The soursop fruit has an inner cream-coloured fragrant juicy edible flesh. The tree is commonly known as “Ekitaffeli” in Luganda, but has other names. It is not a common plant, and those that grow it only do so at a subsistence level yet there is a ready market at both local and international level, writes Beatrice Nakibuuka.
Soursop grows from the seeds, and usually flourishes in tropical climates where the environment is warm or in a warm and humid greenhouse. Soursop can be propagated both by seed and grafting, says Albert Kunihira, a propagator at Greening Uganda. The seeds should be washed before planting and the soil kept moist.
When seeds are planted within 30 days from harvesting, there is a 90 per cent germination rate in a period of 30 days. If you do not have the seeds, the price of the seedlings depends on their size. According to Kunihira, they may range from Shs 2,000 to Shs 15,000.
“You do not need a lot of ploughing, but slashing and digging holes with enough spacing is vital. The spacing is usually 3X3 metres and depth and width of holes at 2X2 feet. Therefore, you will have about 450 plants per acre,” Kunihira says. Alternatively, you can make cuttings from a soursop plant that is about two years old as a method of propagating the plant, according to Ben Misagga, a tree farmer.
Cut straight twigs of about 10 inches at a place where the tree is dormant. Place the cuttings into well-prepared and fertilised soil and keep watering the plant to enable growth of roots. In about eight weeks, the cuttings will have rooted. “The plants are best fed with organic fertilisers. While they grow, you need to constantly weed to avoid competition between the plants and weeds,” says Misagga.
“Soursop can be intercropped with legumes like beans, ground nuts and soy beans.” Soursop is not affected by as many pests or diseases, according to Kunihira, but there are some few pests that affect the leaves. For these, he recommends for any pesticides. Also the fruit flies usually affect the plant especially in the flowering stage, but these can be controlled using a fly trap.
Also small ants sometimes affect the plant at the fruiting stage. If the type of soil, climate and fertilisers are sufficient, a soursop tree should start producing flowers and then fruits within three years. Your trees will keep producing fruits; so, ensure you maintain them properly by fertilising for better production.
The fruits are ready to pick once they lose the spines or turn from dark to a yellowish green. You should also feel the soursop fruit as it will be ready to consume once it is no longer hard. If you picked the fruit when it was not yet tender, it should be ready for consumption within five days.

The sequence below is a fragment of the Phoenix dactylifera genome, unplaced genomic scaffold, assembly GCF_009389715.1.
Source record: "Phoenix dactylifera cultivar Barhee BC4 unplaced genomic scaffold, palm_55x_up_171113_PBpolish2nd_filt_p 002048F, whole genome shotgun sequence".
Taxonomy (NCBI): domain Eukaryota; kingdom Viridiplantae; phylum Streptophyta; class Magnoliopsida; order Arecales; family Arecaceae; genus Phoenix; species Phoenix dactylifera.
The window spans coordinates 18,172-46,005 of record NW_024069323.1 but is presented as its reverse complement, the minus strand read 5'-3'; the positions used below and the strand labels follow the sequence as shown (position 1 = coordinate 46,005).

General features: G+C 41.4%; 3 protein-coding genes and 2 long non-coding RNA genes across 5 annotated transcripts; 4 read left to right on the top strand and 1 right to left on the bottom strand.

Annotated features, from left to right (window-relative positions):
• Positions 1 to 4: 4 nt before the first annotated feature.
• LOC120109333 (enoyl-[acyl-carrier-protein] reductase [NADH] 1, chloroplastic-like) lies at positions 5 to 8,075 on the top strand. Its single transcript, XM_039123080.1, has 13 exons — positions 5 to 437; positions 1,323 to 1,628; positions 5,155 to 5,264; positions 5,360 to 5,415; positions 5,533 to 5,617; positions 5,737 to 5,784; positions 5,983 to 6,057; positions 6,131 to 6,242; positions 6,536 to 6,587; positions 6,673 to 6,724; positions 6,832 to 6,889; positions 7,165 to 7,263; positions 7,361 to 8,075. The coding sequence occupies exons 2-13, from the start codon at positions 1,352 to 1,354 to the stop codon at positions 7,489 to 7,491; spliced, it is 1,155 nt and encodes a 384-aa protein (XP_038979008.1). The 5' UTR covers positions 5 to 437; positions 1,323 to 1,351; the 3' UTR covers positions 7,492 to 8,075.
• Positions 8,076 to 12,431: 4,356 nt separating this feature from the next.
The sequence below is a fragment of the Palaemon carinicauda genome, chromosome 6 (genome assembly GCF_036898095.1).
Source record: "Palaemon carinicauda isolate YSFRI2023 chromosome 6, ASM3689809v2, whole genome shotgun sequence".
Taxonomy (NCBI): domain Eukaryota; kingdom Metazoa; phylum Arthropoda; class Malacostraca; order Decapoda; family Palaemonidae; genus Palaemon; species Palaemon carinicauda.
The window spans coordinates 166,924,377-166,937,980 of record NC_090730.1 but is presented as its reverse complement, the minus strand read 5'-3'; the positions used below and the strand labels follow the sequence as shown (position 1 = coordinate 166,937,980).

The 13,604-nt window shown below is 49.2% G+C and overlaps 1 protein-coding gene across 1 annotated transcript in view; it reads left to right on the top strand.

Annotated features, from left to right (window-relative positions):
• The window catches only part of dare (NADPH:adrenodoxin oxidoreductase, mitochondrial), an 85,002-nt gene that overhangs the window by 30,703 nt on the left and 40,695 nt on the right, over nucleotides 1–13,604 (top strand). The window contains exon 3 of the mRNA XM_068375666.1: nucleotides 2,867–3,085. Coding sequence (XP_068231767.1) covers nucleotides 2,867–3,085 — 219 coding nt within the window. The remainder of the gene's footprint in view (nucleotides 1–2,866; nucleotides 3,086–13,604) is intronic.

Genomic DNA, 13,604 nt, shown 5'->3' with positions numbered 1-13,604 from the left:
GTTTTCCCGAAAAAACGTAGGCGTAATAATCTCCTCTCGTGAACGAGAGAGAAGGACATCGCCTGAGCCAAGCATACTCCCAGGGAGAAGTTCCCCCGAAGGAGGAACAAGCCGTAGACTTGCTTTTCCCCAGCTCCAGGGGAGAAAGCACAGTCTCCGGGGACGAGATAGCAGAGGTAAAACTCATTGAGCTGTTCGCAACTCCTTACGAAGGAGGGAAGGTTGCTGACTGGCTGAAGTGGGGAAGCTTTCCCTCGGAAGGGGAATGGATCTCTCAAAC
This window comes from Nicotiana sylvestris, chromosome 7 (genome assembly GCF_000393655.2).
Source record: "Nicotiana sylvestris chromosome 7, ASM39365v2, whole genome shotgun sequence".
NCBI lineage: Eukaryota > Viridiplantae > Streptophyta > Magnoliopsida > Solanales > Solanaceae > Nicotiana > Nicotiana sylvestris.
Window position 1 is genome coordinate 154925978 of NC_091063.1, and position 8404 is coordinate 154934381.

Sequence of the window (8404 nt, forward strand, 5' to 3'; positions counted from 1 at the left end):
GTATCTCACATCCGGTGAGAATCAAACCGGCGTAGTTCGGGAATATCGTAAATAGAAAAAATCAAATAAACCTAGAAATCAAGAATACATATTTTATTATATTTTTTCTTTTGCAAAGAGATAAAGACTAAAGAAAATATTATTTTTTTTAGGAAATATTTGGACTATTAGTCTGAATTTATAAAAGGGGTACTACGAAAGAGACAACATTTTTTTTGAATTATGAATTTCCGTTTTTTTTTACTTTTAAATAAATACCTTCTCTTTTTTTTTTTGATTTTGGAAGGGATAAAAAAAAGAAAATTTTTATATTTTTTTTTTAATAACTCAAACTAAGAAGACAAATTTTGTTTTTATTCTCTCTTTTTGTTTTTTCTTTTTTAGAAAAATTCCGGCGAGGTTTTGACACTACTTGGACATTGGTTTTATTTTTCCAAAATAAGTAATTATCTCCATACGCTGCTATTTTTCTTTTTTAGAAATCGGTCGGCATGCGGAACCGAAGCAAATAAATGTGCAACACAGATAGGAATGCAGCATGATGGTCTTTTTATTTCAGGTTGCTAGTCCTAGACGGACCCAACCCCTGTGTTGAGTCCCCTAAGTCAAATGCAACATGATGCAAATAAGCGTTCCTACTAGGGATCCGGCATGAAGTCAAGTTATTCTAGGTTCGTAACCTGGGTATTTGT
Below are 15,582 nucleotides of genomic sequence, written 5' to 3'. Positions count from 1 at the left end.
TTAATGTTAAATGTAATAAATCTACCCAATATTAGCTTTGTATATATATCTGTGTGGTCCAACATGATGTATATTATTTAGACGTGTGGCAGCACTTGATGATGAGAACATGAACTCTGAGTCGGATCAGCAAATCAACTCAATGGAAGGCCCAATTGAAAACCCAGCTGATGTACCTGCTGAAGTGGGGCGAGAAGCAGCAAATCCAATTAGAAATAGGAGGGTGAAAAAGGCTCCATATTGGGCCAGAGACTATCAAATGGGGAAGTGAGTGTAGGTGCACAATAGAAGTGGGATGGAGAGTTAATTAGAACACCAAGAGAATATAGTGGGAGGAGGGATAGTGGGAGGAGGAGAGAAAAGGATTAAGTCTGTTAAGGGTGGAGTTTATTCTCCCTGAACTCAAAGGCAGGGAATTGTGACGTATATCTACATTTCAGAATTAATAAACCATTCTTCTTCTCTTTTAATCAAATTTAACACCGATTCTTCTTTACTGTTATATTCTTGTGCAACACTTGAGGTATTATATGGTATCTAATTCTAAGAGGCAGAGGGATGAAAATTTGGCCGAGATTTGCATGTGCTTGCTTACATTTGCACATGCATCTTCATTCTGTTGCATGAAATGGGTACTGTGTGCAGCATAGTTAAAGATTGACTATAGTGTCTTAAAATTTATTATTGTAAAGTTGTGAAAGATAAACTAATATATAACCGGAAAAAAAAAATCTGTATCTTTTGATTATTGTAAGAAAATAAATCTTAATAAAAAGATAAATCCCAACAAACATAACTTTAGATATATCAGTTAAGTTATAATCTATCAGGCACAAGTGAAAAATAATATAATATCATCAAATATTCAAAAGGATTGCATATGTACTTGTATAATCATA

Although there may be chances for exportation, soursop is a relatively rare fruit in Uganda. This makes its prices a little hyped compared to other fruits on the market.
The local market is also hungry for the fruit and is sold through retail as an individual fruit. In Nakasero and other local markets, the soursop fruit costs between Shs 3,000 and 15,000. Misagga says the pulp of soursop is also used to make fruit nectar, smoothies, fruit juice drinks, as well as candies and ice cream flavourings.
He adds that one can find a ready market anywhere in Uganda because of the plant’s medicinal values.
Soursop fruit, also known as graviola, custard apple, or Brazilian paw paw, is one of the most recommended fruits in cancer care worldwide.
According to Jamiru Mpiima, a dietician at Victoria Wellness clinic, all the parts of the soursop tree are medicinal, and has recently gained attention and popularity due to its natural cancer cell killing properties in both the fruit and leaves. The fruit has anti-inflammatory properties and is rich in a class of highly potent chemotherapeutic compounds.
Once the cancer is detected while it is at stage one (early), taking the fruit as boiled leaves daily may help cure breast, liver and prostate cancers. The anti-cancer properties in the fruit target cancerous and other malignant cells for destruction while leaving healthy cells intact.
Soursop fruit is an immune booster with a number of phytonutrients and antioxidants that are highly effective at destroying cancer cells and warding off chronic disease and boasting immunity. It is rich in calcium, vitamins B and C, magnesium, phosphorus and iron.
Vitamin C and the antioxidants contained therein have an anti-aging property, kill free radicals and ensure your immune system is at optimum health so it can effectively perform its functions such as warding off diseases. The nutrients found in soursop leaves are believed to stabilise blood sugar levels; some people use it as a natural diabetes remedy.
The concoction is taken once daily. “Since the fruit has been found to lower blood pressure, people on blood pressure medication should consult their doctor as their dosage may need to be adjusted,” Mpiima advises.